I manage the dessert menu in it’s entirety.  This means not only creating the desserts and producing the components on a daily basis, but developing their replacements as the seasons change, and managing the inventory and ordering of my ingredients, and producing extras like the little amaretti cookies that come with each cup of coffee.

But vying for my favorite aspect of my job is managing the cheese plate.  This entails creating garnishes, and keeping 4 different cheese on hand at any given time, all up to my own discretion.

This job is made easier and more enjoyable with the help of Ed and the Peterson Company, who have given Ed a large white truck packed with cheeses.  Ed arrives after a prompting phone call, cheese in tow, to help me choose.

This kind of face to face interaction is priceless to me.  My own cheese monger, who knows me and my taste, the requirements of my cheese plate.

Ed knows that I love to celebrate American artisan cheeses, and am a sucker for anything Basque.  He knows that my triple creams may spend a month in my walk in, and any tendency to ooze or further ripen during that period is a deterrent for me.  He knows my price point and helps me balance costs.  He knows that our chef loves Blue D’Auverne, and I love to try different blues every time.  He tells me that the Rouge Creamery smokey blue is incredibly popular, but has a flavor profile like cheeses we haven’t liked in the past.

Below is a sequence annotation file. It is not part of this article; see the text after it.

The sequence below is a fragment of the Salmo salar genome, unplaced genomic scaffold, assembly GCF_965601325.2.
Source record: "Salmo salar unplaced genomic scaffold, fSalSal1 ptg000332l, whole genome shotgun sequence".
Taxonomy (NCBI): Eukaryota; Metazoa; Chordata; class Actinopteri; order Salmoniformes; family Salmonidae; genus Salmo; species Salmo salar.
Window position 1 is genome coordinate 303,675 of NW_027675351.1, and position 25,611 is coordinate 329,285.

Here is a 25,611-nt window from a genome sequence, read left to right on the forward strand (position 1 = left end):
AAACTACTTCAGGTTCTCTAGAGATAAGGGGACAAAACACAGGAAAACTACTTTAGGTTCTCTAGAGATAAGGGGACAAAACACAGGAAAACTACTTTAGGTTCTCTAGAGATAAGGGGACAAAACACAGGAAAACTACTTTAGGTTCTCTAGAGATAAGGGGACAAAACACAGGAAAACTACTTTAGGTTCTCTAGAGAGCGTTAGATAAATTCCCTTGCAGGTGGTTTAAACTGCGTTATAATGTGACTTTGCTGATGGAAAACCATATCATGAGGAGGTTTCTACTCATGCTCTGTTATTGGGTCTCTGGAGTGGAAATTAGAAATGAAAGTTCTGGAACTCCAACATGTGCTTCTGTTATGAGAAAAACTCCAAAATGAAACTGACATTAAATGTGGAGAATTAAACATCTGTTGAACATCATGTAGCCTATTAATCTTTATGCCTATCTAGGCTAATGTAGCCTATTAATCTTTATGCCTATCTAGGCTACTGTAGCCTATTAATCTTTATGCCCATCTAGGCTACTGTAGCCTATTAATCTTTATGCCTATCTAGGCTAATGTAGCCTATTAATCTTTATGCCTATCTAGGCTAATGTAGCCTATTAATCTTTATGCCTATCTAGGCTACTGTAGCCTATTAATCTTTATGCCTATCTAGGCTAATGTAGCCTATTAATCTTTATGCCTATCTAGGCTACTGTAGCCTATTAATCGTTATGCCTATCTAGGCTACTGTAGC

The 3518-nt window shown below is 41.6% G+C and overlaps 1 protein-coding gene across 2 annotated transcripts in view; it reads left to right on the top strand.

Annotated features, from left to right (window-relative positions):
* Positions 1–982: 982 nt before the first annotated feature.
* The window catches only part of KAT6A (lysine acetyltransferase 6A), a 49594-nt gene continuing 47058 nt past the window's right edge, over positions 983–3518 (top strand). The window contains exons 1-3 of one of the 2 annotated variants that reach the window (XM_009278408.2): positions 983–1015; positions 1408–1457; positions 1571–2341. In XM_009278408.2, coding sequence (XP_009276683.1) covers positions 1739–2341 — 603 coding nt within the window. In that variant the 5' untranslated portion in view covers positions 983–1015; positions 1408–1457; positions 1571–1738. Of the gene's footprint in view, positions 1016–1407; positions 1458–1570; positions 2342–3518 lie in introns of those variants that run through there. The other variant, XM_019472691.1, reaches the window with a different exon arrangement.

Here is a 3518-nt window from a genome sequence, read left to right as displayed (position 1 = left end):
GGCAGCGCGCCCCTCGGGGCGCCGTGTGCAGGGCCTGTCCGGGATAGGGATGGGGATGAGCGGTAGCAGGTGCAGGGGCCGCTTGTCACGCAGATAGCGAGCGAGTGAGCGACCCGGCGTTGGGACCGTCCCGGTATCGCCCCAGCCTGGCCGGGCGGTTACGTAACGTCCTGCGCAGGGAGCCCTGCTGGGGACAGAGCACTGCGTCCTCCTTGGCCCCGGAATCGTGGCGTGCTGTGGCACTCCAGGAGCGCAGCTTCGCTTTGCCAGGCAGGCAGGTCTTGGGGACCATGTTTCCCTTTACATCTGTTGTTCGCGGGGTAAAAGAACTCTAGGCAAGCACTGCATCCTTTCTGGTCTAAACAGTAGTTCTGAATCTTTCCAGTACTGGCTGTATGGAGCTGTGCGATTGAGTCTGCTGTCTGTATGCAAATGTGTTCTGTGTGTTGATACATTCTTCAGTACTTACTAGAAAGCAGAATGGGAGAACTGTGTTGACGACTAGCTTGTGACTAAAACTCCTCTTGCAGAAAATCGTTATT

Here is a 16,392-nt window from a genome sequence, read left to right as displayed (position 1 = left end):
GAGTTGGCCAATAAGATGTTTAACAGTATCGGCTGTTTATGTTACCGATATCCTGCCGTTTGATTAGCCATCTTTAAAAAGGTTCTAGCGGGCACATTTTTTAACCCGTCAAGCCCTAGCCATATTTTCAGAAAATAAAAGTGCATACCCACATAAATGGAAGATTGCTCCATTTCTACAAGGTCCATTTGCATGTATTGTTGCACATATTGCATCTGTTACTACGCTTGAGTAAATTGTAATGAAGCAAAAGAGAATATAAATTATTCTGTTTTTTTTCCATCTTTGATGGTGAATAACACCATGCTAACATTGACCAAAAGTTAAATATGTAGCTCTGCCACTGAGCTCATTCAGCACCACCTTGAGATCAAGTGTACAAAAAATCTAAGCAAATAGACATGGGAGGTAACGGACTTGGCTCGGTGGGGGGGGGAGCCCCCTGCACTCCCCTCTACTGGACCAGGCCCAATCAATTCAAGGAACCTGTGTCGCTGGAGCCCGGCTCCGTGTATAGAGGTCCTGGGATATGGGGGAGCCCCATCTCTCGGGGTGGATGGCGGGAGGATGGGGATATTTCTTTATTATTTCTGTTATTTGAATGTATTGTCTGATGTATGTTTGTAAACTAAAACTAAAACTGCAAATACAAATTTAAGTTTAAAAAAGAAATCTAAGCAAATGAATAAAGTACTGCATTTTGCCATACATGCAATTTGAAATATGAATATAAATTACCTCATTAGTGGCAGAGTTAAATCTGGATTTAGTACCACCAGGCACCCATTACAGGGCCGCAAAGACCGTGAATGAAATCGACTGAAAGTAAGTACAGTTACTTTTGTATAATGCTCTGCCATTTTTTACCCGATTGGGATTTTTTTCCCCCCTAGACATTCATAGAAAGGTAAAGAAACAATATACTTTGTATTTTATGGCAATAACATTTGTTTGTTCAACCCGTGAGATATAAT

Sometimes when the truck arrives there are new things to taste, like the Knights Vail, a buttercup orange washed rind cows milk cheese from a small creamery in Wisconsin.  A cheese I added to my purchase before I swallowed my first bite.

Sometimes there are cheese makers on the truck, like the fellow from Cypress Grove, a cheese producer from northern California who’s Humbolt Fog cheese has been a favorite of mine for years.  This day, I had no intention of purchasing another Cypress Grove cheese, as there had been two in my rotations over the previous months, and I like to share the love.  But since the cheese maker was standing there, I chose a third.

I was justly rewarded with what is my new favorite Cypress Grove cheese, their Midnight Moon.  This black waxed wheel, an impressive 18 inches across, holds a goat cheese made in the fashion of Gouda.  Each bite yields intense flavor and a much sought after “crunch” of salty crystals which are formed as moisture evaporates and calcium lactate crystallizes.  Thank goodness there is so much, because I can’t keep my fingers out of this beauty.